The Israel Science FoundationThe Goldstein-Goren CenterBen-Gurion University




Theosophical Appropriations:

 Kabbalah, Western Esotericism and the Transformation of Traditions






Nirmal Ranjith Dewasiri

Department of History, University of Colombo

‘Olcott Buddhism vs. True Buddhism’: A Review of the New Wave of Revival of Buddhism in Sri Lanka

Dr. Nalin de Silva, formerly Professor of Mathematics, firstly at the University of Colombo and then at the University of Keleniya in Sri Lanka, is probably the most influential public intellectual in Sri Lanka and a champion of the recent upsurge in Sinhala-Buddhist nationalism. However, he maintains a highly critical approach towards some dominant forms of practicing Buddhism among Sinhala-Buddhists, describing those Buddhists who follow those practices that he is critical about as “Olcott Buddhists”. Here he is referring to the Buddhist practices that were supposedly influenced by the work of Henry Steele Olcott, the co-founder and first president of the Theosophical Society. Olcott was active in Sri Lanka in the late nineteenth century and instrumental in the establishment of Buddhist schools and promoting other popular religious practices among Buddhists.
The renowned anthropologist Gananath Obeyesekere coined the term ‘Protestant Buddhism’ in order to highlight Buddhist practices that emerged from the activities of Olcott in contrast to the religious practices that were predominantly practiced by Sinhala peasants. This so-called ‘Protestant Buddhism’ was heavily influenced by the rationalist ideology of the Theosophical movement and attractive to newly emerged urbanized middle and upper class Sinhala-Buddhists. Gombrich and Obeyesekere have distinguished ‘Protestant Buddhism’ from two other varieties of Buddhism among Sinhala-Buddhists, namely, ‘village Buddhism’ and ‘contemporary Buddhism’. By village Buddhism they mean religious practices among Sinhala-Buddhist peasants. By contemporary Buddhism they mean religious practices among Sinhala-Buddhists prevalent at the time that their work Buddhism Transformed (Princeton, 1988) was published.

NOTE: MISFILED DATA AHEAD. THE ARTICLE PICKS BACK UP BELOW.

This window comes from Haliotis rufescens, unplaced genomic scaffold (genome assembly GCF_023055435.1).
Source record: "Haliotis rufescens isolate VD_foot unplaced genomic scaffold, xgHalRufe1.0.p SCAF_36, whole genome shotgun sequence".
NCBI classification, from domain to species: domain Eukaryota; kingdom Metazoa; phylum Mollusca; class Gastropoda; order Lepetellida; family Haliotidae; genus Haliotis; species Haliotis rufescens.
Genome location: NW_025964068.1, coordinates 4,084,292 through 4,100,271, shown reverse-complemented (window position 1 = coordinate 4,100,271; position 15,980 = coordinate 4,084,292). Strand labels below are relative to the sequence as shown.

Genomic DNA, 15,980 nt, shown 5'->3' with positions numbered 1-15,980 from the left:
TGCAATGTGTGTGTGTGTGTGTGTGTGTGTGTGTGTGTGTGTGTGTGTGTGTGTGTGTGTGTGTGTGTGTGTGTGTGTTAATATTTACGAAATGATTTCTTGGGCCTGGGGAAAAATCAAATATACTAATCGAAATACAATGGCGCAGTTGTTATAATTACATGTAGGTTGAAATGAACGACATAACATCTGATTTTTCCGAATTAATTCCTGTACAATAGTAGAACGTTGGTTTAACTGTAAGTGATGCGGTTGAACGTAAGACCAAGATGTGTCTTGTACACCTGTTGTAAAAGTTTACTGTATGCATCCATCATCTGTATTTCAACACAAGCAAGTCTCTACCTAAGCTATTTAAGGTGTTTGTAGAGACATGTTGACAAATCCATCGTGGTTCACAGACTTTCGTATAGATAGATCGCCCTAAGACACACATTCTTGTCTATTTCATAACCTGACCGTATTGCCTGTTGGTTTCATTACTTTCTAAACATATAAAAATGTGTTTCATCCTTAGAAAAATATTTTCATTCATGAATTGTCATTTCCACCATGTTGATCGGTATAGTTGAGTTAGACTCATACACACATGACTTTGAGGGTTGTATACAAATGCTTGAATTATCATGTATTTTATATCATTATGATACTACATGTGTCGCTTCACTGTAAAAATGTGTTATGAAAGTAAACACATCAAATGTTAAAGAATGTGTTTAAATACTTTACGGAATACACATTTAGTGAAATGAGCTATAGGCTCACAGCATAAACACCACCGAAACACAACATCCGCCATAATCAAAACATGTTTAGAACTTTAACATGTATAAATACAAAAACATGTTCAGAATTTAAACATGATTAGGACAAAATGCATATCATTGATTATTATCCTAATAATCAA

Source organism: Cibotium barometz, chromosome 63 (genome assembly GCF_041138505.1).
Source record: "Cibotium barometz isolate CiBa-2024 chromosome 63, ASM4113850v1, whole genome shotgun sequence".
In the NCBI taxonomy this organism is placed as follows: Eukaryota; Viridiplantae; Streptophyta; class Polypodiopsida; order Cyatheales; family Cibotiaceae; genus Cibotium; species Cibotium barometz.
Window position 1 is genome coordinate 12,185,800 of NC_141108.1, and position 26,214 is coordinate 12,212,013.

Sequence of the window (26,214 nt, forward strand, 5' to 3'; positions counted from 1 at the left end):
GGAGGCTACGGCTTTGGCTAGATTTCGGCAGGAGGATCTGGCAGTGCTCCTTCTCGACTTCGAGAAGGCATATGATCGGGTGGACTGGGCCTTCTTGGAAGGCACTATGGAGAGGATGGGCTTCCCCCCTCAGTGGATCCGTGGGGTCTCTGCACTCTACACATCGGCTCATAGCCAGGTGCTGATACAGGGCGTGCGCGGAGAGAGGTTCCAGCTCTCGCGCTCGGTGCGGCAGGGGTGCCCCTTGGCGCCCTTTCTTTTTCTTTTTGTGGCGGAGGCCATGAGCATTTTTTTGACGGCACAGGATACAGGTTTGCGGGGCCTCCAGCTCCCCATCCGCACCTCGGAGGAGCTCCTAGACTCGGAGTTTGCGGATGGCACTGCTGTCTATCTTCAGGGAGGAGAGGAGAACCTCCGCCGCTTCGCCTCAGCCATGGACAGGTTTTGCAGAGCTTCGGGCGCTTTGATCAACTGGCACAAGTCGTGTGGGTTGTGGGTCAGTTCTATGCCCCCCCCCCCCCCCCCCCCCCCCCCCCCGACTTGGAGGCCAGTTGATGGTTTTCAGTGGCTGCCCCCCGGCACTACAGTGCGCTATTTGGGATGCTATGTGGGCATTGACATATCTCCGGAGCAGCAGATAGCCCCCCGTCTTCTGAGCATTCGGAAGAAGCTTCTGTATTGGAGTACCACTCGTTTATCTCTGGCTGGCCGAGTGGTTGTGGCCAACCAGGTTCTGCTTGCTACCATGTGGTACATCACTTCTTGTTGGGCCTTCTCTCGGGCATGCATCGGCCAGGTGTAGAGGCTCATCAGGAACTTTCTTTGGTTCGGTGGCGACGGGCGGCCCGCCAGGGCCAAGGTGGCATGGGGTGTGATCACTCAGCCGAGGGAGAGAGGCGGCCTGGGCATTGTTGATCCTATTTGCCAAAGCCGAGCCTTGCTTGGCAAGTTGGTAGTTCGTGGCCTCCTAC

Buddhism in Sri Lanka experienced another wave of revival in the last decade and a half that paralleled the deep socio-economic transformation that occurred in the last three decades. This was similar in many ways to those that occurred in the late nineteenth century. The new middle class that was formed as a result of the economic changes related to the expansion of capitalist economics since the late 1970s was the social basis of this new wave of revival of Buddhism. This new wave of Buddhist revival, in my view, has posed more serious issues for scholars of religion than previous occasions in the history of modern Sri Lanka.
My objective in this study is to understand the diverse discursive trends in relation to the ‘true/false’ dichotomy. I focus on early ‘Protestant Buddhism’ which received its main intellectual inspiration from the Theosophical movement which claimed to be ‘true’ and re-oriented towards the ‘original’ teachings of the Buddha as opposed to the ‘false’ and degenerate character of ‘village Buddhism’. This discourse emerged victorious at a time when Rationalist thinking was the dominant intellectual horizon of the urbanized elite and educated population in a colonial setting. There is a justifiable basis to revisit this discourse in a context where new intellectual horizons have emerged at the expense of ‘rationalism’.
I mainly focus on Nalin de Silva’s discourse, which sets its target as re-inventing the ‘original’ Sinhala-Buddhist ethos in the religious practices of Sinhala-Buddhists which has allegedly been degenerated due to the invasion of ‘Modernist Judo-Christian’ ethos. It is this supposedly degenerated variety of Sinhala-Buddhism that he terms ‘Olcott Buddhism’.
Nirmal Ranjith Dewasiri received his BA (1991) and MPhil (2002) in History from the University of Colombo, Sri Lanka and PhD from Leiden University, The Netherlands in 2007. Since 1991 he has been teaching in the department of history, University of Colombo, where he is currently a senior lecturer and the head of the Department. His publications include The Adaptable Peasant Agrarian Society in Western Sri Lanka under Dutch Rule, 1740-1800, (Leiden: Brill, 2008). His research interests include the impact of European colonialism, ethno-religious nationalism and Post Colonial State Building in Sri Lanka.